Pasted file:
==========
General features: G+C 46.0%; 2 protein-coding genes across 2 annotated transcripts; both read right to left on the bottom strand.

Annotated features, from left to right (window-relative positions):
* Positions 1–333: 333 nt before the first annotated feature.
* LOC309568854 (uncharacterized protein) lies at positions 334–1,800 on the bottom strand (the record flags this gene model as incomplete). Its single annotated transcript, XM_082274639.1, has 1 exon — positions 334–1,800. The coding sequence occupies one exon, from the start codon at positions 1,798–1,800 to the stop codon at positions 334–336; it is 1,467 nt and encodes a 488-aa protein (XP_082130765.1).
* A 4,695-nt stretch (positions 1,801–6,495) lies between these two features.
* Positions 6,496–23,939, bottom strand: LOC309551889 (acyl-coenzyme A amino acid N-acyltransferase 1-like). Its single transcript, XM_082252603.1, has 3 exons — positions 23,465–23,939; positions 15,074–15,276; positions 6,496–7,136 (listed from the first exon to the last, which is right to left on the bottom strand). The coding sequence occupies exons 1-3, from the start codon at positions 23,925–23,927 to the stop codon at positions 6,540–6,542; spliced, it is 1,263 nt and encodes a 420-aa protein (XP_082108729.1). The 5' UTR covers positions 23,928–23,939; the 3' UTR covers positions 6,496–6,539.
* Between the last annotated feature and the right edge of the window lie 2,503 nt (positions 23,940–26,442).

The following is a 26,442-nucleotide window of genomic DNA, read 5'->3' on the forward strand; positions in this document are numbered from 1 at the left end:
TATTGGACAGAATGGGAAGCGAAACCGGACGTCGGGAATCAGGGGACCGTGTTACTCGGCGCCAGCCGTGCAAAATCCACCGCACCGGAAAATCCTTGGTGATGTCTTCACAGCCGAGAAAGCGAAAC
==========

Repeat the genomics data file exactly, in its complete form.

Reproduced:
General features: G+C 46.0%; 2 protein-coding genes across 2 annotated transcripts; both read right to left on the bottom strand.

Annotated features, from left to right (window-relative positions):
* Positions 1–333: 333 nt before the first annotated feature.
* LOC309568854 (uncharacterized protein) lies at positions 334–1,800 on the bottom strand (the record flags this gene model as incomplete). Its single annotated transcript, XM_082274639.1, has 1 exon — positions 334–1,800. The coding sequence occupies one exon, from the start codon at positions 1,798–1,800 to the stop codon at positions 334–336; it is 1,467 nt and encodes a 488-aa protein (XP_082130765.1).
* A 4,695-nt stretch (positions 1,801–6,495) lies between these two features.
* Positions 6,496–23,939, bottom strand: LOC309551889 (acyl-coenzyme A amino acid N-acyltransferase 1-like). Its single transcript, XM_082252603.1, has 3 exons — positions 23,465–23,939; positions 15,074–15,276; positions 6,496–7,136 (listed from the first exon to the last, which is right to left on the bottom strand). The coding sequence occupies exons 1-3, from the start codon at positions 23,925–23,927 to the stop codon at positions 6,540–6,542; spliced, it is 1,263 nt and encodes a 420-aa protein (XP_082108729.1). The 5' UTR covers positions 23,928–23,939; the 3' UTR covers positions 6,496–6,539.
* Between the last annotated feature and the right edge of the window lie 2,503 nt (positions 23,940–26,442).

The following is a 26,442-nucleotide window of genomic DNA, read 5'->3' on the forward strand; positions in this document are numbered from 1 at the left end:
TATTGGACAGAATGGGAAGCGAAACCGGACGTCGGGAATCAGGGGACCGTGTTACTCGGCGCCAGCCGTGCAAAATCCACCGCACCGGAAAATCCTTGGTGATGTCTTCACAGCCGAGAAAGCGAAAC